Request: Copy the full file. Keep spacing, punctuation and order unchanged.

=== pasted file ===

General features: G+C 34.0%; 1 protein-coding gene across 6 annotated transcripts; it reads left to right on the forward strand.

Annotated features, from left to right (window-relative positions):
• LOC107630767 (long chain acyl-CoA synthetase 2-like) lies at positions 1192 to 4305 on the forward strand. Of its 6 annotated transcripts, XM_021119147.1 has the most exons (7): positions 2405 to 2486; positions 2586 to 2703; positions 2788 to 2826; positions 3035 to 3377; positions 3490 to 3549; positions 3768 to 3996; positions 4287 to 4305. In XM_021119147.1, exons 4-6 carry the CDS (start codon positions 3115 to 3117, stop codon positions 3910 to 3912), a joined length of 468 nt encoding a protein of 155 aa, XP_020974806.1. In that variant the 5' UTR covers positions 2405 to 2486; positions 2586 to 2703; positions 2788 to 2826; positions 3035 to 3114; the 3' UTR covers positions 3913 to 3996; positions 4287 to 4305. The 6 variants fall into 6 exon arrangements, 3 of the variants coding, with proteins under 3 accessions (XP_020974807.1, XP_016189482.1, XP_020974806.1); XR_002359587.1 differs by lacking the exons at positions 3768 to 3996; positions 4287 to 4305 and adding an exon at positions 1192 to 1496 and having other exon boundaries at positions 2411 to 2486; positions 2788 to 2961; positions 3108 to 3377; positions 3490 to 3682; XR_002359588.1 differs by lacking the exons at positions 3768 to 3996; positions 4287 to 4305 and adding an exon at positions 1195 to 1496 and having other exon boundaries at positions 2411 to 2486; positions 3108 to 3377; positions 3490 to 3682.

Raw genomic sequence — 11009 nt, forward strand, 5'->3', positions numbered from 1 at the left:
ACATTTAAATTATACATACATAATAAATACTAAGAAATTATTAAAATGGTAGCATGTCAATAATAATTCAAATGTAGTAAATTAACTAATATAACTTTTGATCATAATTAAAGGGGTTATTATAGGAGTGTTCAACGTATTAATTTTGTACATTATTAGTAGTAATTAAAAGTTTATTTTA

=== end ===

General features: G+C 34.0%; 1 protein-coding gene across 6 annotated transcripts; it reads left to right on the forward strand.

Annotated features, from left to right (window-relative positions):
• LOC107630767 (long chain acyl-CoA synthetase 2-like) lies at positions 1192 to 4305 on the forward strand. Of its 6 annotated transcripts, XM_021119147.1 has the most exons (7): positions 2405 to 2486; positions 2586 to 2703; positions 2788 to 2826; positions 3035 to 3377; positions 3490 to 3549; positions 3768 to 3996; positions 4287 to 4305. In XM_021119147.1, exons 4-6 carry the CDS (start codon positions 3115 to 3117, stop codon positions 3910 to 3912), a joined length of 468 nt encoding a protein of 155 aa, XP_020974806.1. In that variant the 5' UTR covers positions 2405 to 2486; positions 2586 to 2703; positions 2788 to 2826; positions 3035 to 3114; the 3' UTR covers positions 3913 to 3996; positions 4287 to 4305. The 6 variants fall into 6 exon arrangements, 3 of the variants coding, with proteins under 3 accessions (XP_020974807.1, XP_016189482.1, XP_020974806.1); XR_002359587.1 differs by lacking the exons at positions 3768 to 3996; positions 4287 to 4305 and adding an exon at positions 1192 to 1496 and having other exon boundaries at positions 2411 to 2486; positions 2788 to 2961; positions 3108 to 3377; positions 3490 to 3682; XR_002359588.1 differs by lacking the exons at positions 3768 to 3996; positions 4287 to 4305 and adding an exon at positions 1195 to 1496 and having other exon boundaries at positions 2411 to 2486; positions 3108 to 3377; positions 3490 to 3682.

Raw genomic sequence — 11009 nt, forward strand, 5'->3', positions numbered from 1 at the left:
ACATTTAAATTATACATACATAATAAATACTAAGAAATTATTAAAATGGTAGCATGTCAATAATAATTCAAATGTAGTAAATTAACTAATATAACTTTTGATCATAATTAAAGGGGTTATTATAGGAGTGTTCAACGTATTAATTTTGTACATTATTAGTAGTAATTAAAAGTTTATTTTA